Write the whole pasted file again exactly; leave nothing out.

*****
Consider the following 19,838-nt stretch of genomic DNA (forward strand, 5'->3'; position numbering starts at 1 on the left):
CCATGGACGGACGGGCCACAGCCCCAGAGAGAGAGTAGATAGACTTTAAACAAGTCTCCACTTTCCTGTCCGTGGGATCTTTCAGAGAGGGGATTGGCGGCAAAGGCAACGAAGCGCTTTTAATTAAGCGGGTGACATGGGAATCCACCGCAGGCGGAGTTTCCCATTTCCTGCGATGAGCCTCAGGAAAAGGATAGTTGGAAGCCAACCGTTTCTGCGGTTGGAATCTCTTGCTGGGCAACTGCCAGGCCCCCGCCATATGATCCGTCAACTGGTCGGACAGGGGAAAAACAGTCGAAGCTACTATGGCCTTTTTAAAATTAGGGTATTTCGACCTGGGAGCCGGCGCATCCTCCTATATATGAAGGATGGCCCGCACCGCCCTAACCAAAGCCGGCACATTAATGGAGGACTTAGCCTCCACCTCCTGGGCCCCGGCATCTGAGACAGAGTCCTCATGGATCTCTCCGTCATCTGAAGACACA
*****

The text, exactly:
Consider the following 19,838-nt stretch of genomic DNA (forward strand, 5'->3'; position numbering starts at 1 on the left):
CCATGGACGGACGGGCCACAGCCCCAGAGAGAGAGTAGATAGACTTTAAACAAGTCTCCACTTTCCTGTCCGTGGGATCTTTCAGAGAGGGGATTGGCGGCAAAGGCAACGAAGCGCTTTTAATTAAGCGGGTGACATGGGAATCCACCGCAGGCGGAGTTTCCCATTTCCTGCGATGAGCCTCAGGAAAAGGATAGTTGGAAGCCAACCGTTTCTGCGGTTGGAATCTCTTGCTGGGCAACTGCCAGGCCCCCGCCATATGATCCGTCAACTGGTCGGACAGGGGAAAAACAGTCGAAGCTACTATGGCCTTTTTAAAATTAGGGTATTTCGACCTGGGAGCCGGCGCATCCTCCTATATATGAAGGATGGCCCGCACCGCCCTAACCAAAGCCGGCACATTAATGGAGGACTTAGCCTCCACCTCCTGGGCCCCGGCATCTGAGACAGAGTCCTCATGGATCTCTCCGTCATCTGAAGACACA